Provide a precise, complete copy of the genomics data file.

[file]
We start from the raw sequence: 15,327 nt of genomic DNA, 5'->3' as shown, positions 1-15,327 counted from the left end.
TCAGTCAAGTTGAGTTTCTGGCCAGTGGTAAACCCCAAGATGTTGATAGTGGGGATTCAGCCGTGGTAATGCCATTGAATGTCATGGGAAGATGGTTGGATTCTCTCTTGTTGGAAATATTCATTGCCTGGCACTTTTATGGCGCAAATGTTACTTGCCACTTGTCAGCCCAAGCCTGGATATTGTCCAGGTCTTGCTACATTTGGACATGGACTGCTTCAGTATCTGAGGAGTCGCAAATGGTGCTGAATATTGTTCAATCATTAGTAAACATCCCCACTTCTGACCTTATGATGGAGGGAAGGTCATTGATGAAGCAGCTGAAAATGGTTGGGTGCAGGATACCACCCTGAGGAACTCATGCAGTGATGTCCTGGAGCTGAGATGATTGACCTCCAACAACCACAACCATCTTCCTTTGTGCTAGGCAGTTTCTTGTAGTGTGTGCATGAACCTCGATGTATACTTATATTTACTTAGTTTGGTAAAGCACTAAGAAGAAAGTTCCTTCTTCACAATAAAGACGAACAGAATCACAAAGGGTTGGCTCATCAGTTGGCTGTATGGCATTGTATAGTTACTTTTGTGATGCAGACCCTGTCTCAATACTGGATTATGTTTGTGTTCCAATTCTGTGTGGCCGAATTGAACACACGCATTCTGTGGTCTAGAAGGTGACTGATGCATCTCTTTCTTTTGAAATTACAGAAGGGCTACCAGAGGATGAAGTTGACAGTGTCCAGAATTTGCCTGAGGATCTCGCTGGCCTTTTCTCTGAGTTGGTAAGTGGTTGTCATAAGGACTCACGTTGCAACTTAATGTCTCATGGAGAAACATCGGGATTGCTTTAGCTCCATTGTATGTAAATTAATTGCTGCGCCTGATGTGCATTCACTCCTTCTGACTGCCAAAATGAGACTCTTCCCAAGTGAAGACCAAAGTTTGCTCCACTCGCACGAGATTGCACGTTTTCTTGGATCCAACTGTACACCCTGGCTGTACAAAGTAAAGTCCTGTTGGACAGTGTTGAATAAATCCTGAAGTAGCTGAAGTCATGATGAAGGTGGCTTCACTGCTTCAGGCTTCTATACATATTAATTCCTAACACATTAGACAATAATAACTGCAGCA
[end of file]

We start from the raw sequence: 15,327 nt of genomic DNA, 5'->3' as shown, positions 1-15,327 counted from the left end.
TCAGTCAAGTTGAGTTTCTGGCCAGTGGTAAACCCCAAGATGTTGATAGTGGGGATTCAGCCGTGGTAATGCCATTGAATGTCATGGGAAGATGGTTGGATTCTCTCTTGTTGGAAATATTCATTGCCTGGCACTTTTATGGCGCAAATGTTACTTGCCACTTGTCAGCCCAAGCCTGGATATTGTCCAGGTCTTGCTACATTTGGACATGGACTGCTTCAGTATCTGAGGAGTCGCAAATGGTGCTGAATATTGTTCAATCATTAGTAAACATCCCCACTTCTGACCTTATGATGGAGGGAAGGTCATTGATGAAGCAGCTGAAAATGGTTGGGTGCAGGATACCACCCTGAGGAACTCATGCAGTGATGTCCTGGAGCTGAGATGATTGACCTCCAACAACCACAACCATCTTCCTTTGTGCTAGGCAGTTTCTTGTAGTGTGTGCATGAACCTCGATGTATACTTATATTTACTTAGTTTGGTAAAGCACTAAGAAGAAAGTTCCTTCTTCACAATAAAGACGAACAGAATCACAAAGGGTTGGCTCATCAGTTGGCTGTATGGCATTGTATAGTTACTTTTGTGATGCAGACCCTGTCTCAATACTGGATTATGTTTGTGTTCCAATTCTGTGTGGCCGAATTGAACACACGCATTCTGTGGTCTAGAAGGTGACTGATGCATCTCTTTCTTTTGAAATTACAGAAGGGCTACCAGAGGATGAAGTTGACAGTGTCCAGAATTTGCCTGAGGATCTCGCTGGCCTTTTCTCTGAGTTGGTAAGTGGTTGTCATAAGGACTCACGTTGCAACTTAATGTCTCATGGAGAAACATCGGGATTGCTTTAGCTCCATTGTATGTAAATTAATTGCTGCGCCTGATGTGCATTCACTCCTTCTGACTGCCAAAATGAGACTCTTCCCAAGTGAAGACCAAAGTTTGCTCCACTCGCACGAGATTGCACGTTTTCTTGGATCCAACTGTACACCCTGGCTGTACAAAGTAAAGTCCTGTTGGACAGTGTTGAATAAATCCTGAAGTAGCTGAAGTCATGATGAAGGTGGCTTCACTGCTTCAGGCTTCTATACATATTAATTCCTAACACATTAGACAATAATAACTGCAGCA